Why high-tech centers are expanding in Iowa

Facebook Altoona Iowa facility photo from Facebook

Facebook Altoona Iowa facility photo from Facebook

NEW YORK (CNNMoney) — High-tech data centers are growing on the plains of Iowa.

These massive facilities are filled with servers and other equipment that keep Web-based services running.

Microsoft announced plans in April to build a $1.1 billion data center outside of Des Moines, while Facebook will have one opening in the nearby town of Altoona early next year. Google has a facility in Council Bluffs, and there are more than a dozen others operated by smaller companies as well.

“We’ve really made a value proposition to data centers,” said Debi Durham, director of the Iowa Economic Development Authority. “When Microsoft and Google and Facebook are all here, people take notice.”

Why Iowa?

The state has an abundance of cheap renewable energy. Iowa’s commercial energy prices are nearly 20% below the U.S. average, and the state generates a significant portion of its power from wind farms.

That’s important for tech companies, because data centers consume a massive amount of power.

In the United States, data centers are responsible for more than 2% of the country’s electricity usage, according to researchers at Villanova University. If the global cloud computing industry were considered to be a single country, it would be the fifth-largest in the world in terms of energy consumption, according to Ed Turkel of Hewlett-Packard’s Hyperscale Business Unit.

Google announced an agreement in April with MidAmerican Energy to power its Iowa facilities entirely with renewable wind energy, and Facebook plans to do the same.

There’s also the favorable environment for delivering power. Iowa isn’t subject to rolling blackouts. While there’s the occasional tornado, the state isn’t at risk of earthquakes or hurricanes that could take the data centers offline.

Then there’s the Google effect. Iowa offers a host of tax credits and other incentives to companies looking to build data centers. The credits were signed into law following approaches from the search giant, which announced plans to construct in Iowa in 2007.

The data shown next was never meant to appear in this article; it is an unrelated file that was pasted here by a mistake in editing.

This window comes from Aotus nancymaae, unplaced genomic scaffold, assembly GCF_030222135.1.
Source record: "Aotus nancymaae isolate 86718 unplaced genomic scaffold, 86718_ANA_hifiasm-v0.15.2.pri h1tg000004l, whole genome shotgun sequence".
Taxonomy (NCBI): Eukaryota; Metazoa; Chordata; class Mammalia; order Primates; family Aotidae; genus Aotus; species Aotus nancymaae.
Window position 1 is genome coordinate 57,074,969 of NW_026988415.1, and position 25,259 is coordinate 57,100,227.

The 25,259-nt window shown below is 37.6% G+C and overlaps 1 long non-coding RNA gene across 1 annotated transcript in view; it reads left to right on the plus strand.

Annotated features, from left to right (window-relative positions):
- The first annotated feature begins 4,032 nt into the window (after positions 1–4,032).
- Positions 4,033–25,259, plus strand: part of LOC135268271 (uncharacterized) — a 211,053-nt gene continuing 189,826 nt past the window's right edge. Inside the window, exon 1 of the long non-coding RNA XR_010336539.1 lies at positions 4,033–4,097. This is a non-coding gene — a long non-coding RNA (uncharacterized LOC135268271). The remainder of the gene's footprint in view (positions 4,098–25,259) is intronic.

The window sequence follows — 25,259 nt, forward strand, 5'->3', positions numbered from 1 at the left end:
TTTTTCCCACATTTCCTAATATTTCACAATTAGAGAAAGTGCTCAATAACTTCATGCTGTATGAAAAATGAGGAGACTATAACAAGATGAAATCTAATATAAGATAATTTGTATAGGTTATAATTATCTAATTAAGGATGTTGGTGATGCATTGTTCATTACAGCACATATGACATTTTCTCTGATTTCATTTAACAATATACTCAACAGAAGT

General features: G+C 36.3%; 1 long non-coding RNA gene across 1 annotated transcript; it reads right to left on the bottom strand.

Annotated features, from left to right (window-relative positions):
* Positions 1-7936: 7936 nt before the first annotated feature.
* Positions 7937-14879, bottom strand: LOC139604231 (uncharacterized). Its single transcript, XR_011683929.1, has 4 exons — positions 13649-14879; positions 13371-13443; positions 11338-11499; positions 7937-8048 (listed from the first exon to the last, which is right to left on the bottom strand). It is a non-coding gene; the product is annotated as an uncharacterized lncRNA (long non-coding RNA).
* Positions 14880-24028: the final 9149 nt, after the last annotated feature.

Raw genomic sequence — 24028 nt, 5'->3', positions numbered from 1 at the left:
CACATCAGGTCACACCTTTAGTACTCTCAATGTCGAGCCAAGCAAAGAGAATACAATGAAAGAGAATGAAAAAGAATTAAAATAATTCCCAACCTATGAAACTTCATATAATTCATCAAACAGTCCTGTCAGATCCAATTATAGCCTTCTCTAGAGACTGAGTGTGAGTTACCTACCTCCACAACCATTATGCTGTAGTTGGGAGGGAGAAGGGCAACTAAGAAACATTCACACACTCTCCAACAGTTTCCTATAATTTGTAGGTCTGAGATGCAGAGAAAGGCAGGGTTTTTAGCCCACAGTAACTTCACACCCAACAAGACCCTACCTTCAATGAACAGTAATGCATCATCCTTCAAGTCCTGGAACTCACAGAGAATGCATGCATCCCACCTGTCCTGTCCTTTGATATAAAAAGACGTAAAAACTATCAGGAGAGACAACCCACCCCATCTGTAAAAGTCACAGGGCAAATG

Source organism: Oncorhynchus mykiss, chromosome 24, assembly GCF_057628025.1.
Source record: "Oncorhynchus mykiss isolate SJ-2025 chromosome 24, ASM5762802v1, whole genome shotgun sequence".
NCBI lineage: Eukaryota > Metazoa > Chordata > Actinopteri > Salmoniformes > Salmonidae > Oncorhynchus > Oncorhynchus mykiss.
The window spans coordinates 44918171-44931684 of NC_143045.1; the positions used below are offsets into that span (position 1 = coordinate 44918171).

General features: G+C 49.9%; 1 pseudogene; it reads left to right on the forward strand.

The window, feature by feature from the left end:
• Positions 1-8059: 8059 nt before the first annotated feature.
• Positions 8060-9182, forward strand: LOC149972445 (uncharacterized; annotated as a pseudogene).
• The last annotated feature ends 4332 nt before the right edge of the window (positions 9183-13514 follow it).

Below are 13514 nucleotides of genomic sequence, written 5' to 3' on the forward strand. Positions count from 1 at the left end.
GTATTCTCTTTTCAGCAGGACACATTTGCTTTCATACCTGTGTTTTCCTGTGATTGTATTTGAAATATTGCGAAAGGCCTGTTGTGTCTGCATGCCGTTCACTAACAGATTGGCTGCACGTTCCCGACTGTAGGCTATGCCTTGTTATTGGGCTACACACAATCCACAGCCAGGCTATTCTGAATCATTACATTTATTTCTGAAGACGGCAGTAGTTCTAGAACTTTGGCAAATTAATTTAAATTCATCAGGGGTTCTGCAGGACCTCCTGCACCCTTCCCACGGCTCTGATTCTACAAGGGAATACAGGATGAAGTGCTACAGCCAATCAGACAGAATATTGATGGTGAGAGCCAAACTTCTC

“Google was the first to market in Iowa, and it’s not uncommon in Iowa to get someone coming in saying, ‘There is a value proposition, but if you did this, it would be better,'” Durham said.

Rather than extending credits specifically to Google, the state passed legislation offering sales tax rebates on electricity, computers, power infrastructure and cooling equipment purchased for use in data centers. There’s also no property tax added for computers and other technical equipment at the facilities.

A Google spokesman said the company “picked Council Bluffs because it has the right combination of energy infrastructure, developable land, and available workforce for the data center.”

The facilities don’t generate a great deal of direct jobs. Google’s facility has 200, according to the Iowa Economic Development Authority, while Microsoft and Facebook will have just a few dozen. The number of jobs at some of the smaller data centers, meanwhile, are in the single digits.

But the data centers offer other benefits as well, said David Maahs of the Greater Des Moines Partnership, an economic development group. Among them: new investment flowing into the state, and indirect jobs in fields like construction. The tax incentives, Maahs added, are similar to those the state has used to build its manufacturing industry.

“We’re treating data centers almost like the manufacturers of the twenty-first century,” he said.

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